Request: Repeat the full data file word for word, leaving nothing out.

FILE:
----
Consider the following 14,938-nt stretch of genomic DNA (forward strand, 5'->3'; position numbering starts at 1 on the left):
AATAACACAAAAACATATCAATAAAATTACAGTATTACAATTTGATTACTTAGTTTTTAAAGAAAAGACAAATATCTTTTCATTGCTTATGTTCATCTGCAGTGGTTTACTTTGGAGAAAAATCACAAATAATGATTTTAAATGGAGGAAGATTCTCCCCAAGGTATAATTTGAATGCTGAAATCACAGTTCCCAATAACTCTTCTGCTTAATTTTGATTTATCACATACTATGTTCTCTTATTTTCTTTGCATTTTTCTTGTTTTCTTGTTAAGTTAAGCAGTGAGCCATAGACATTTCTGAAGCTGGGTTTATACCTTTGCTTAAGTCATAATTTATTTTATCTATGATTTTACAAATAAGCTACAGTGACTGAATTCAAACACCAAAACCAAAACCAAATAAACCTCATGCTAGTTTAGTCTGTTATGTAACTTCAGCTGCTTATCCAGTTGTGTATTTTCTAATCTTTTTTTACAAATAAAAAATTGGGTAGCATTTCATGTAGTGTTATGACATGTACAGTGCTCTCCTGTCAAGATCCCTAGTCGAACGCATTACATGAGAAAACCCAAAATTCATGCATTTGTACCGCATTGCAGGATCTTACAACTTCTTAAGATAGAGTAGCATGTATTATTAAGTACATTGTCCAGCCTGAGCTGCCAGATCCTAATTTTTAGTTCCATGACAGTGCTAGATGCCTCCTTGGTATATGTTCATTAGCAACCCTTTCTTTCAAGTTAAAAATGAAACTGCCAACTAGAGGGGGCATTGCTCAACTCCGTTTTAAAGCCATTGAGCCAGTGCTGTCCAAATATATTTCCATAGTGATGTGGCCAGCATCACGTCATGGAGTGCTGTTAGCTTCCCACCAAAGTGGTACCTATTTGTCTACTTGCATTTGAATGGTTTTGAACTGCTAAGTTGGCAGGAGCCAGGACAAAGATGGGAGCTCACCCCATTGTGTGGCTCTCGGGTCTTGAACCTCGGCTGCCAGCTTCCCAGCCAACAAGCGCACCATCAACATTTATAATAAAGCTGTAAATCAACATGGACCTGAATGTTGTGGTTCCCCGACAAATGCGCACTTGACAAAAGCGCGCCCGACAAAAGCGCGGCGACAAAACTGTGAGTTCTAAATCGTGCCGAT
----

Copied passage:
Consider the following 14,938-nt stretch of genomic DNA (forward strand, 5'->3'; position numbering starts at 1 on the left):
AATAACACAAAAACATATCAATAAAATTACAGTATTACAATTTGATTACTTAGTTTTTAAAGAAAAGACAAATATCTTTTCATTGCTTATGTTCATCTGCAGTGGTTTACTTTGGAGAAAAATCACAAATAATGATTTTAAATGGAGGAAGATTCTCCCCAAGGTATAATTTGAATGCTGAAATCACAGTTCCCAATAACTCTTCTGCTTAATTTTGATTTATCACATACTATGTTCTCTTATTTTCTTTGCATTTTTCTTGTTTTCTTGTTAAGTTAAGCAGTGAGCCATAGACATTTCTGAAGCTGGGTTTATACCTTTGCTTAAGTCATAATTTATTTTATCTATGATTTTACAAATAAGCTACAGTGACTGAATTCAAACACCAAAACCAAAACCAAATAAACCTCATGCTAGTTTAGTCTGTTATGTAACTTCAGCTGCTTATCCAGTTGTGTATTTTCTAATCTTTTTTTACAAATAAAAAATTGGGTAGCATTTCATGTAGTGTTATGACATGTACAGTGCTCTCCTGTCAAGATCCCTAGTCGAACGCATTACATGAGAAAACCCAAAATTCATGCATTTGTACCGCATTGCAGGATCTTACAACTTCTTAAGATAGAGTAGCATGTATTATTAAGTACATTGTCCAGCCTGAGCTGCCAGATCCTAATTTTTAGTTCCATGACAGTGCTAGATGCCTCCTTGGTATATGTTCATTAGCAACCCTTTCTTTCAAGTTAAAAATGAAACTGCCAACTAGAGGGGGCATTGCTCAACTCCGTTTTAAAGCCATTGAGCCAGTGCTGTCCAAATATATTTCCATAGTGATGTGGCCAGCATCACGTCATGGAGTGCTGTTAGCTTCCCACCAAAGTGGTACCTATTTGTCTACTTGCATTTGAATGGTTTTGAACTGCTAAGTTGGCAGGAGCCAGGACAAAGATGGGAGCTCACCCCATTGTGTGGCTCTCGGGTCTTGAACCTCGGCTGCCAGCTTCCCAGCCAACAAGCGCACCATCAACATTTATAATAAAGCTGTAAATCAACATGGACCTGAATGTTGTGGTTCCCCGACAAATGCGCACTTGACAAAAGCGCGCCCGACAAAAGCGCGGCGACAAAACTGTGAGTTCTAAATCGTGCCGAT